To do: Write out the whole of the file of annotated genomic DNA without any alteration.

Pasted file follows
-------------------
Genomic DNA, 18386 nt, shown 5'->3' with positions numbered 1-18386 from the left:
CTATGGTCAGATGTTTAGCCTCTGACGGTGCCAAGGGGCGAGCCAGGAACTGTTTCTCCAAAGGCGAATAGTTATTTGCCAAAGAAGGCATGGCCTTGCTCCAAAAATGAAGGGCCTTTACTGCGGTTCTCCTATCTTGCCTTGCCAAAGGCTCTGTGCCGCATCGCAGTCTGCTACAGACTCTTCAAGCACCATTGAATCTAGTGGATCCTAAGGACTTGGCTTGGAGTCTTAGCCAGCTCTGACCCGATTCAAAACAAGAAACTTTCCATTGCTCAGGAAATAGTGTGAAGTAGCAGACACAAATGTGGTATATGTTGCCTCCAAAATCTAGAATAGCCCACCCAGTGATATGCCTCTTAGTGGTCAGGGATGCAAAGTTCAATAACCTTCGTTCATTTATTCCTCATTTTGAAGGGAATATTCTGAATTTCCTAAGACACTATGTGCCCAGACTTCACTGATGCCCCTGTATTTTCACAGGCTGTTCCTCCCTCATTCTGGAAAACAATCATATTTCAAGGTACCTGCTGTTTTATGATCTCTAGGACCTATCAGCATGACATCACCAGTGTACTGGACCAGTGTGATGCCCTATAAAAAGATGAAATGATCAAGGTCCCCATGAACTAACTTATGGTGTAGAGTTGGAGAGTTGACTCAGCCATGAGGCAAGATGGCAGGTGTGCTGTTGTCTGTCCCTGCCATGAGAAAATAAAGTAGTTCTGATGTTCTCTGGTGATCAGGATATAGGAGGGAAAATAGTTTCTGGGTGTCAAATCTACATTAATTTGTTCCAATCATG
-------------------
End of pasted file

Genomic DNA, 18386 nt, shown 5'->3' with positions numbered 1-18386 from the left:
CTATGGTCAGATGTTTAGCCTCTGACGGTGCCAAGGGGCGAGCCAGGAACTGTTTCTCCAAAGGCGAATAGTTATTTGCCAAAGAAGGCATGGCCTTGCTCCAAAAATGAAGGGCCTTTACTGCGGTTCTCCTATCTTGCCTTGCCAAAGGCTCTGTGCCGCATCGCAGTCTGCTACAGACTCTTCAAGCACCATTGAATCTAGTGGATCCTAAGGACTTGGCTTGGAGTCTTAGCCAGCTCTGACCCGATTCAAAACAAGAAACTTTCCATTGCTCAGGAAATAGTGTGAAGTAGCAGACACAAATGTGGTATATGTTGCCTCCAAAATCTAGAATAGCCCACCCAGTGATATGCCTCTTAGTGGTCAGGGATGCAAAGTTCAATAACCTTCGTTCATTTATTCCTCATTTTGAAGGGAATATTCTGAATTTCCTAAGACACTATGTGCCCAGACTTCACTGATGCCCCTGTATTTTCACAGGCTGTTCCTCCCTCATTCTGGAAAACAATCATATTTCAAGGTACCTGCTGTTTTATGATCTCTAGGACCTATCAGCATGACATCACCAGTGTACTGGACCAGTGTGATGCCCTATAAAAAGATGAAATGATCAAGGTCCCCATGAACTAACTTATGGTGTAGAGTTGGAGAGTTGACTCAGCCATGAGGCAAGATGGCAGGTGTGCTGTTGTCTGTCCCTGCCATGAGAAAATAAAGTAGTTCTGATGTTCTCTGGTGATCAGGATATAGGAGGGAAAATAGTTTCTGGGTGTCAAATCTACATTAATTTGTTCCAATCATG